In a fast-rising convergence of functional plastics and
electronics, a flexible OLED (organic light-emitting diode) on foil debuted
this week on a LeMans race car.
The technology moved out of the lab as part of a
multi-company, multi-university effort that incubated in the Holst Centre, an independent
open-innovation R&D community in Eindhoven, The Netherlands. The OLED
technology innovation was part of a trend toward pre-competitive engineering collaboration
in which major companies can avoid risk, but still profit from their inventions.
"One of our targets has been to make OLEDs twice as
efficient as they had been previously," says Paul Blom, scientific
director of the Holst Centre. Experts feel that once the technology is
optimized over the next three years, these lightweight, flexible devices will
use as much as 70 percent less energy than currently used, conventional light
In a demonstration project, OLEDs were embedded in a
carbon-fiber-reinforced plastic composite used to make side mirrors on a car
from the French racing team Oreca, which finished fourth in the 24-hour French
competition, also known as the "Grand
Prix of Endurance."
"You can easily integrate OLEDs into three-dimensional
structures, unlike other types of lighting," says Bernhard Sailer, a global marketing
manager of Huntsman Advanced Materials,
one of the participants in the Holst project. Huntsman developed new barrier
technology to help prevent the development of black spots caused by penetration
of water into the functional polymer layers.
Pierre Seze, composite department manager at Oreca, says:
"The integration of the OLED system in our carbon fiber pre-preg represents
several advantages for our race car. The first one is the weight. This
technology fit perfectly with the very demanding constraints of endurance race
such Le Mans 24 Hours."
Sailer said Huntsman wanted to demonstrate with the
mirror project that while OLEDs are not yet ready for prime time, they are
moving closer. He thinks commercial applications are two to three years away and
probably will begin with niche applications, such as ski boots, where buyers
are not extremely cost sensitive.
While Huntsman is pursuing a polymer approach to barrier
protection, a research team at Enindhoven University, also a Holst Centre
collaborator, is exploring the potential of plasma-enhanced deposition and
etching to provide protection for flexible electronic devices, including OLEDs.
A lab headed by M.C.M van de Sanden is exploring the optimal combination of organic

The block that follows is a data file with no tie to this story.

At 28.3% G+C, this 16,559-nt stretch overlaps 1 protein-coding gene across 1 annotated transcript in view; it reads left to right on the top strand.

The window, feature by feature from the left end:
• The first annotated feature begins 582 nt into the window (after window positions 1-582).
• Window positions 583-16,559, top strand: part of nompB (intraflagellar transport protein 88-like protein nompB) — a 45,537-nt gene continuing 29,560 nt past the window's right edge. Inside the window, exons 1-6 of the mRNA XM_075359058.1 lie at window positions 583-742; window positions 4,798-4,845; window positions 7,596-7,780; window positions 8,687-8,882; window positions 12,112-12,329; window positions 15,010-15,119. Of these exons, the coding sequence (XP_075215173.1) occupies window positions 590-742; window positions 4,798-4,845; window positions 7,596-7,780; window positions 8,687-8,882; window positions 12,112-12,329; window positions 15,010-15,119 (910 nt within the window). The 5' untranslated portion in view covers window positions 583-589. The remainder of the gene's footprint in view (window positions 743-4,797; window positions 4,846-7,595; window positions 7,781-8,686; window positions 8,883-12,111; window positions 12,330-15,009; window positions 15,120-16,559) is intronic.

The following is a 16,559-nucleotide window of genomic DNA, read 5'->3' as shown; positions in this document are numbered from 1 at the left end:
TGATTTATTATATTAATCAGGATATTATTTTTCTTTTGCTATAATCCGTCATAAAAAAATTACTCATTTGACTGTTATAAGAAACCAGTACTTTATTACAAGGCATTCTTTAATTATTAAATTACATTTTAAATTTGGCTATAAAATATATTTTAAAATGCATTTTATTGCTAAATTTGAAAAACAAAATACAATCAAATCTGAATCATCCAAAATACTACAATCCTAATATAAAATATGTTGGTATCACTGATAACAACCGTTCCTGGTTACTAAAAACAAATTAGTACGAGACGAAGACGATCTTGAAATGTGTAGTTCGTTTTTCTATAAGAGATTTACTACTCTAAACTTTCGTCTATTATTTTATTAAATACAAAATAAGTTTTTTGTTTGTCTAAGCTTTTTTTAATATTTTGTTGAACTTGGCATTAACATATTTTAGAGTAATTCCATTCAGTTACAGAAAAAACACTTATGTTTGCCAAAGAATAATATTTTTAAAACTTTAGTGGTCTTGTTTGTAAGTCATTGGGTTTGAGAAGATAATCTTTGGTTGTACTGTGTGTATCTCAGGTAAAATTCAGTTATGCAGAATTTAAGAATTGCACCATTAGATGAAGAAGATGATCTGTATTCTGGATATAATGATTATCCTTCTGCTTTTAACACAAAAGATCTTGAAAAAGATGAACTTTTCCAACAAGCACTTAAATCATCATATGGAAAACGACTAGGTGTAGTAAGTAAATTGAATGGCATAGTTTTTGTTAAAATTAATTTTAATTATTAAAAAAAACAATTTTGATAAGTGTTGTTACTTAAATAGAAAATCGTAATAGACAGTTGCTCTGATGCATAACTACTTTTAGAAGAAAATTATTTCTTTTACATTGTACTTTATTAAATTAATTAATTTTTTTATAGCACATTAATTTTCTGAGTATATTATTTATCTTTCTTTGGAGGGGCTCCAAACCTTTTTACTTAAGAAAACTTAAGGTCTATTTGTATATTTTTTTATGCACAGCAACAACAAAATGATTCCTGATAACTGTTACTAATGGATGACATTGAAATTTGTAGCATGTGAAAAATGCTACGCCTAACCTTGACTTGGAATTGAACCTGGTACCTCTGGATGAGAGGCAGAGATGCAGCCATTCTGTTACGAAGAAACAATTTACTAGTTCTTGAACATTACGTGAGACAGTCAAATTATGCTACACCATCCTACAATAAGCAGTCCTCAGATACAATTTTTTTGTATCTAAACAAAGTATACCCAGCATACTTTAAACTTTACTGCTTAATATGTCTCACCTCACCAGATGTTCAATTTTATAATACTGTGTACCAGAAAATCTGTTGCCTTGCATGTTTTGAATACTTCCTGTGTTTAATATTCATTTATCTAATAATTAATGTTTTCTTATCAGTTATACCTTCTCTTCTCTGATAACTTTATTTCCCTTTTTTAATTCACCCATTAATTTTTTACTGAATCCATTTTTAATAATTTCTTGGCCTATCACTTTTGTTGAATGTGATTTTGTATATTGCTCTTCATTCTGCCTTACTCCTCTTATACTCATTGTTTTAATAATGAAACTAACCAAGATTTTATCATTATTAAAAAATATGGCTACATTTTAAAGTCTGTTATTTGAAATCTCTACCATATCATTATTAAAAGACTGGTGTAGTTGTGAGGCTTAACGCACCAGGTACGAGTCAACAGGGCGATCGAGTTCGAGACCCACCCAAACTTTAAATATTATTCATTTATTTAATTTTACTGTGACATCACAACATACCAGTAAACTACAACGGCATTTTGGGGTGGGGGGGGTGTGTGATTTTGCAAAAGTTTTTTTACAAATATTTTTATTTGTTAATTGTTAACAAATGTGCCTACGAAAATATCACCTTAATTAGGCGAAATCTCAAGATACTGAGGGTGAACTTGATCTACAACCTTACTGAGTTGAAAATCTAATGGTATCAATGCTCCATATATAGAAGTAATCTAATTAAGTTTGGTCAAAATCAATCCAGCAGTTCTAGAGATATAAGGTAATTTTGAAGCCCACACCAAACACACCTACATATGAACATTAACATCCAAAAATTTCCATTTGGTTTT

and inorganic materials that can be deposited with plasma techniques.
Another important target in the commercialization of
OLEDs is development of roll-to-roll processing technology using webs of
polymers. Testing is now taking place on the much slower sheet-to-sheet system.
Thermal sensitivity of plastics limits the process now
primarily to a very expensive polymer, polyimide. Holst researchers want to
develop roll-to-roll processes for polyethylene naphthalene (PEN), or even
other less expensive members of the polyester family.
In one major leap, a company called NeoDec that was
recently spun out of the research cocoon at Holst, says it has developed a
polymer printing technology that takes place at room temperature, theoretically
creating the opportunity to use most thermoplastics.
Some of the research projects at the Holst Centre are
funded by the Dutch Polymer Institute, an organization funded partly by the
Dutch government and partly by company and university researchers. Corporate
R&D budgets shrank due to extreme automotive cost cutting in the 1990s, and
companies agreed to conduct early research on projects such as flexible
electronics as a group.
"It began as an experiment, and after 13 years, we have
had significant success," said Jacques Joosten, director of the Dutch Polymer Institute. He pointed to two projects on flexible
electronics as examples: the plasma deposition work and a separate project
aimed at improving efficiency of polymer systems in photovoltaic cells.
The Holst Centre was set up in 2005 by IMEC (Flanders,
Belgium) and TNO (The Netherlands) with support from the Dutch Ministry of
Economic Affairs and the Government of Flanders. It is named after Gilles
Holst, a Dutch pioneer in research and development and the first director of
BMW has already incorporated more than 10,000 3D-printed parts in the Rolls-Royce Phantom and intends to expand the use of 3D printing in its cars even more in the future. Meanwhile, Daimler has started using additive manufacturing for producing spare parts in Mercedes-Benz Trucks.
Researchers have been developing a number of nano- and micro-scale technologies that can be used for implantable medical technology for the treatment of disease, diagnostics, prevention, and other health-related applications.
SABIC's lightweighting polycarbonate glazing materials have appeared for the first time in a production car: the rear quarter window of Toyota's special edition 86 GRMN sports car, where they're saving 50% of its weight compared to conventional glass.
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